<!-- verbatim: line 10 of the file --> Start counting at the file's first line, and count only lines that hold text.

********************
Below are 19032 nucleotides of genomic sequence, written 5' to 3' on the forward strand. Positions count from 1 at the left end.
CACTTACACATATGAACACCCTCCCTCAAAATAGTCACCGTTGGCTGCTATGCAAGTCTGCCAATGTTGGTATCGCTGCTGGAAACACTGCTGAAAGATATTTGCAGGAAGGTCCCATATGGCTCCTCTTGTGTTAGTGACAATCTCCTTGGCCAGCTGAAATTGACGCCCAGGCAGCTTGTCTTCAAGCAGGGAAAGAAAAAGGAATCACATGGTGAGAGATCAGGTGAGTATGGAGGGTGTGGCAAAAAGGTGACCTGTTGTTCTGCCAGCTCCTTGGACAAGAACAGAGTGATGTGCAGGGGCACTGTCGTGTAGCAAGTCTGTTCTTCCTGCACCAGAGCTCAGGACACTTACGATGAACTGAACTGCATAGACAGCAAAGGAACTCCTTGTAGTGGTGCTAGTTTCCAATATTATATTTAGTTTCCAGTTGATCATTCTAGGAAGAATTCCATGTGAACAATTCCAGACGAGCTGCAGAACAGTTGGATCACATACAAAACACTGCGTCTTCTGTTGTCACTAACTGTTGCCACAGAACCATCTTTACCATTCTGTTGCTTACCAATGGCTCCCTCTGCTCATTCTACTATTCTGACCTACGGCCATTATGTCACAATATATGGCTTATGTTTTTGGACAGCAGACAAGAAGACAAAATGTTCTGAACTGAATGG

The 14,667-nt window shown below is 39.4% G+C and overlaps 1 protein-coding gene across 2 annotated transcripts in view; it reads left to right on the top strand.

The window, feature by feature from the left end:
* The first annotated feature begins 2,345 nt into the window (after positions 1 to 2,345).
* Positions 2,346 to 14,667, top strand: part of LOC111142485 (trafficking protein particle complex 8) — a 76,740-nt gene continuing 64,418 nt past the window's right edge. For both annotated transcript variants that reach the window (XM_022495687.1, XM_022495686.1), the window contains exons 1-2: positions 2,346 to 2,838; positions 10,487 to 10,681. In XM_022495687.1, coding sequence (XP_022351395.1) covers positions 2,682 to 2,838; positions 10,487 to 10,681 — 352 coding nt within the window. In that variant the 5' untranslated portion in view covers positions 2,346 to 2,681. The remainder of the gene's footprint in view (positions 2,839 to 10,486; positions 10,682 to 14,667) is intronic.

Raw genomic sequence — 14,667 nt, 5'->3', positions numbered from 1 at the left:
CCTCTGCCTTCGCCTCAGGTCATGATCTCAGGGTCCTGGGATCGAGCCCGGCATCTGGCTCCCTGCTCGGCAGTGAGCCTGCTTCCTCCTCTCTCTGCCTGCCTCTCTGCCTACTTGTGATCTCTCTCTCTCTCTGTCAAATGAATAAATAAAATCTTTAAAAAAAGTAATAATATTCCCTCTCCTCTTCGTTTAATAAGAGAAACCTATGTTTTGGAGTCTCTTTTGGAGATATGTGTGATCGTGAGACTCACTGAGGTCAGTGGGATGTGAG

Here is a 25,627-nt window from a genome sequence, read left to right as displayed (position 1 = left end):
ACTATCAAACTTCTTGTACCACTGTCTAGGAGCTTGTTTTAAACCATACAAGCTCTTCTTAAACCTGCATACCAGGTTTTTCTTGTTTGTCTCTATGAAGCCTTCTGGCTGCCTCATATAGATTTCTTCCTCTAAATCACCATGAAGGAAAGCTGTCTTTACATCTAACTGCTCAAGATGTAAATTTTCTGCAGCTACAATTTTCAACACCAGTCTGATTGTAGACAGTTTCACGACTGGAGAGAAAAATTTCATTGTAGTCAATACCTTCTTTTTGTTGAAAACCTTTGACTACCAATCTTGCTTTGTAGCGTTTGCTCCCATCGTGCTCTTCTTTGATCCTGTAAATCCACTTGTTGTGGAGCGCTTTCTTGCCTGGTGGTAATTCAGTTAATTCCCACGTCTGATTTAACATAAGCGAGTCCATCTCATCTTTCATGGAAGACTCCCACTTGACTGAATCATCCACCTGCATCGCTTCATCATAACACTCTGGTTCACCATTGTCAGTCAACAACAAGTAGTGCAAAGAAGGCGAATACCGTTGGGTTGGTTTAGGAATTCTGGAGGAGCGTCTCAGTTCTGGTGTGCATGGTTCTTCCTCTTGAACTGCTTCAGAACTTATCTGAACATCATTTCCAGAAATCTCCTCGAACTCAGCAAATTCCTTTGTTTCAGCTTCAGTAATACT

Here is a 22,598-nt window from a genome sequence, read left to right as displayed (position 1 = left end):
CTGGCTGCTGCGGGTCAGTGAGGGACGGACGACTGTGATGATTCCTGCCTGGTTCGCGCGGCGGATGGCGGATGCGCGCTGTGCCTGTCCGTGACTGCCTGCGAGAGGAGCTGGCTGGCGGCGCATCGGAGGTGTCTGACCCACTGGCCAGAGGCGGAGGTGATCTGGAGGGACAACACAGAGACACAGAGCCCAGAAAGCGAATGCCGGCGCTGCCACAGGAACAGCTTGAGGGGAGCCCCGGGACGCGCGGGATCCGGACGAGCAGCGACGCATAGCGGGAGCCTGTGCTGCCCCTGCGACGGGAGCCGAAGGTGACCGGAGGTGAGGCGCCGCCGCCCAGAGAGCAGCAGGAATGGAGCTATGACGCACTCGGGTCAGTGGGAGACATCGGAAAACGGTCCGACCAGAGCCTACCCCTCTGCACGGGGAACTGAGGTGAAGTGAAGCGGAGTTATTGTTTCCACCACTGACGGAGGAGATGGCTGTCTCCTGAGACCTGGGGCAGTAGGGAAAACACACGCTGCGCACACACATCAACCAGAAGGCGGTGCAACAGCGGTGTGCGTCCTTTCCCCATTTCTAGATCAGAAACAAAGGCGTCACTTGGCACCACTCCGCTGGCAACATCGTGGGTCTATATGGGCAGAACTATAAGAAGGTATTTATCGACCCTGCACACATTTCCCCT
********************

ACTATCAAACTTCTTGTACCACTGTCTAGGAGCTTGTTTTAAACCATACAAGCTCTTCTTAAACCTGCATACCAGGTTTTTCTTGTTTGTCTCTATGAAGCCTTCTGGCTGCCTCATATAGATTTCTTCCTCTAAATCACCATGAAGGAAAGCTGTCTTTACATCTAACTGCTCAAGATGTAAATTTTCTGCAGCTACAATTTTCAACACCAGTCTGATTGTAGACAGTTTCACGACTGGAGAGAAAAATTTCATTGTAGTCAATACCTTCTTTTTGTTGAAAACCTTTGACTACCAATCTTGCTTTGTAGCGTTTGCTCCCATCGTGCTCTTCTTTGATCCTGTAAATCCACTTGTTGTGGAGCGCTTTCTTGCCTGGTGGTAATTCAGTTAATTCCCACGTCTGATTTAACATAAGCGAGTCCATCTCATCTTTCATGGAAGACTCCCACTTGACTGAATCATCCACCTGCATCGCTTCATCATAACACTCTGGTTCACCATTGTCAGTCAACAACAAGTAGTGCAAAGAAGGCGAATACCGTTGGGTTGGTTTAGGAATTCTGGAGGAGCGTCTCAGTTCTGGTGTGCATGGTTCTTCCTCTTGAACTGCTTCAGAACTTATCTGAACATCATTTCCAGAAATCTCCTCGAACTCAGCAAATTCCTTTGTTTCAGCTTCAGTAATACT